The 23-year-old driver has been in prison for nine years after killing his father-of-two friend in a 130-mile-per-hour road accident
A driver was jailed for nine years after killing his friend in a 130-mile-an-hour traffic accident and then fleeing.
Connor Money, 23, ran away from the police at ‘eye-catching speeds’ while executing ‘overwhelming maneuvers’ – eventually plowing into a truck on a highway, a court heard.
His ‘best friend’ Jordan Amos, 23, was crushed in the passenger seat of the gray BMW 5 series station wagon on the M2 freeway near Medway, Kent.
But instead of helping his friend, Money ran from the scene to the nearby forest.
23-year-old Connor Money (left) from Dartford was imprisoned for nine years yesterday after the 8:30 am collision on 8 October last year. His friend Jordan Amos (right), 23, died on the spot
On October 8 last year at around 1:30 PM, two Kent police officers traveling in an unmarked patrol vehicle were suspected of driving Money while traveling on the coastal M2.
The officers overtook his vehicle and displayed a message on their rear window ordering him to follow them.
The money seemed to follow their instructions, but when the agents left Junction two to find a safe location to stop, he suddenly chose to ignore the request and run down the highway.
The officers were committed to the exit, making it unsafe for them to change direction, and within five minutes, countless people called Kent police to report concerns about Money’s driving style.
Dashcam footage captured money at a speed between 110 mph and 147 mph as it risked and weaved dangerously on and off the hard shoulder, showing “blatant disregard for the rules of the road.”
When Money passed junction four, near Rainham, Kent, at 130 miles per hour, he attempted to take a truck that had moved from lane one to lane two to make way for another truck coming from the driveway came.
The money could not see the participating vehicle and collided with the back of it.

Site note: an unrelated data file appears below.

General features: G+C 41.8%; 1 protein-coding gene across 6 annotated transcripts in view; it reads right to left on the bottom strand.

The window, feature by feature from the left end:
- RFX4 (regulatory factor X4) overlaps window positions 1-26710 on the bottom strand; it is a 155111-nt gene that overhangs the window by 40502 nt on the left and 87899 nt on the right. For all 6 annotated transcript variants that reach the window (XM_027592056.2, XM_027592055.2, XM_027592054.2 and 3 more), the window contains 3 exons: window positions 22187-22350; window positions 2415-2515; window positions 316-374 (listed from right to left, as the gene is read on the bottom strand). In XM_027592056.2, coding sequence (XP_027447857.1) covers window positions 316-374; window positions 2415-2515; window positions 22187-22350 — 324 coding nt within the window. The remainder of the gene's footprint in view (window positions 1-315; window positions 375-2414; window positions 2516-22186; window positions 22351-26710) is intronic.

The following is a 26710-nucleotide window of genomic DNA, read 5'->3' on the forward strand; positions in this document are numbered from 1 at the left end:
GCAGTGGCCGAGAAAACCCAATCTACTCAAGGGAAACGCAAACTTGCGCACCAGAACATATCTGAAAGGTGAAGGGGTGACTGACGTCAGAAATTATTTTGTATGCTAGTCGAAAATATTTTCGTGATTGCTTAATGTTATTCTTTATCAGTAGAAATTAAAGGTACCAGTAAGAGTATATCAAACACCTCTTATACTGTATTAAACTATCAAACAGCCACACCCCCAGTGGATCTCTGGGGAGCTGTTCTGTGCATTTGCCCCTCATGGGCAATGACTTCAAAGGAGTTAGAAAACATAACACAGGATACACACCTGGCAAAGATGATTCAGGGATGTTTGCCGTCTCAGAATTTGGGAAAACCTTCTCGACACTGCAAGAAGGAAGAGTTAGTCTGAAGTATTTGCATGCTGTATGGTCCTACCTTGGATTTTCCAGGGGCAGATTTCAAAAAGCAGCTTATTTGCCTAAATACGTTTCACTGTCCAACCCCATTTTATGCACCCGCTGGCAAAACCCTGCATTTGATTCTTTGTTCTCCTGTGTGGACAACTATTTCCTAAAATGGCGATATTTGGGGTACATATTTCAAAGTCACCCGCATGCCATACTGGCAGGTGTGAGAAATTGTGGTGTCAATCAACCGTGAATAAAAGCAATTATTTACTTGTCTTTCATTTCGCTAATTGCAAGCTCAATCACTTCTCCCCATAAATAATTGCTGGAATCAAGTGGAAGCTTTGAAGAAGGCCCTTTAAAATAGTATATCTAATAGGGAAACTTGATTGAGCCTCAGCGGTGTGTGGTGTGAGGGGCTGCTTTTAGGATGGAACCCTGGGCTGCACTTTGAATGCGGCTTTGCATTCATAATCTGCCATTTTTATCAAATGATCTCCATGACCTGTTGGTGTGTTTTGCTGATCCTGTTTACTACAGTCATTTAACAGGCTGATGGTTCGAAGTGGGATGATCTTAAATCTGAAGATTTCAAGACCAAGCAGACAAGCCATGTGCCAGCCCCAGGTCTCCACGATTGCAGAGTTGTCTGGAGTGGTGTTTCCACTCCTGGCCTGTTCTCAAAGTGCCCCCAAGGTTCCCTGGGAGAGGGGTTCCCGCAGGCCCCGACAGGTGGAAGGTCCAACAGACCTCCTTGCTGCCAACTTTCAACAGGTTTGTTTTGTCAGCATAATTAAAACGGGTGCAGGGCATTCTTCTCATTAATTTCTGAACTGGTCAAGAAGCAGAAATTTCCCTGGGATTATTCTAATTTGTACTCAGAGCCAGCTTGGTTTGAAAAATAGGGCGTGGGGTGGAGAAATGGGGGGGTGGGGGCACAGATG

But instead of staying on site to check this friend in the passenger seat, Money chose to flee the scene. Mr. Amos was pronounced dead on the spot.
Metropolitan Police officers, who had undergone training in Kent, encountered the collision shortly after it occurred and provided first aid to the victim on the spot. They also went looking for money in the area where he was arrested.
The serious collision investigative unit of the Kent police investigated the case and accused Money, from Dartford, of Kent of causing death by dangerous driving while still in custody. He was on trial, but admitted the offense.
Money’s car (photo) shot into the truck trying to take another vehicle on the M2. The 23-year-old confessed to causing death by dangerous driving
Judge Sally-Ann Hales, QC, sentenced him to nine years in prison while crying on a video link at Woolwich Crown Court on Wednesday.
He was also sentenced to 10 months in a row for separate driving in January 2019 and disqualified from driving for 14 years and five months.
She said, “No punishment can possibly make up for the suffering and loss that Mr Amos’s family has suffered and will continue to suffer for the rest of their lives.”
Prosecution Madeleine Wolfe said that Money had picked up Jordan from his home in Dartford, Kent to go to Whitstable at sea.
In victim impact statements, the driver of the truck hit with money has been forced to quit his job and visit an advisor to address PTSD, depression, and flashbacks to the incident, “ giving me thoughts to end my life. ”
He drove trucks for 31 years and spent six years in the military, “witnessing things many civilians would never imagine,” but was “deeply affected” by the crash.
Mr. Amos’s partner, Summer Davies, who met him in 2015, said, “Jordan would do anything for anyone, even if he didn’t want to.”
Mr. Amos’s mother, Nicola Holmes, who has four sons, said, “Now a piece of that unity is missing. The boys have also become quiet now and are trying to continue, but it is difficult.
“Your children should not die for you. He will always be my baby, just like all my boys, no matter how big they get. ‘
His father, Richie Amos, added, “He wasn’t just my son. He was my right hand, my best friend and my hero.
“Connor got out of the car and ran away, leaving my hurt boy there alone. Since he crashed the car, it’s just been lies. You were supposed to be his best buddy. ‘
Defensively, Sunil Metha said that “losing his good friend” was a mitigating factor and that his “fight or flight caused him to panic” before dodging the scene.
Sergeant Chris Wade, the Kent police chief investigator, said after the conviction, “Money’s decision to ignore two police officers and drive away at crude high speeds instead, endangering countless other motorists, is incomprehensible.
“This is without a doubt the worst drive I’ve come across in 25 years of police work. A young man, with all his life ahead, died as a result of Money’s reckless decision and instead of staying on the scene, his first thought was to run away and avoid capture.
His conduct was disgraceful, and his poor disposition is further demonstrated by the six months he spent denying his wrongdoing before pleading guilty just before being tried in March.
“I know this case has affected many people, and although Money’s jail sentence does not undo the damage, I sincerely hope they can find some conclusion in this conviction.”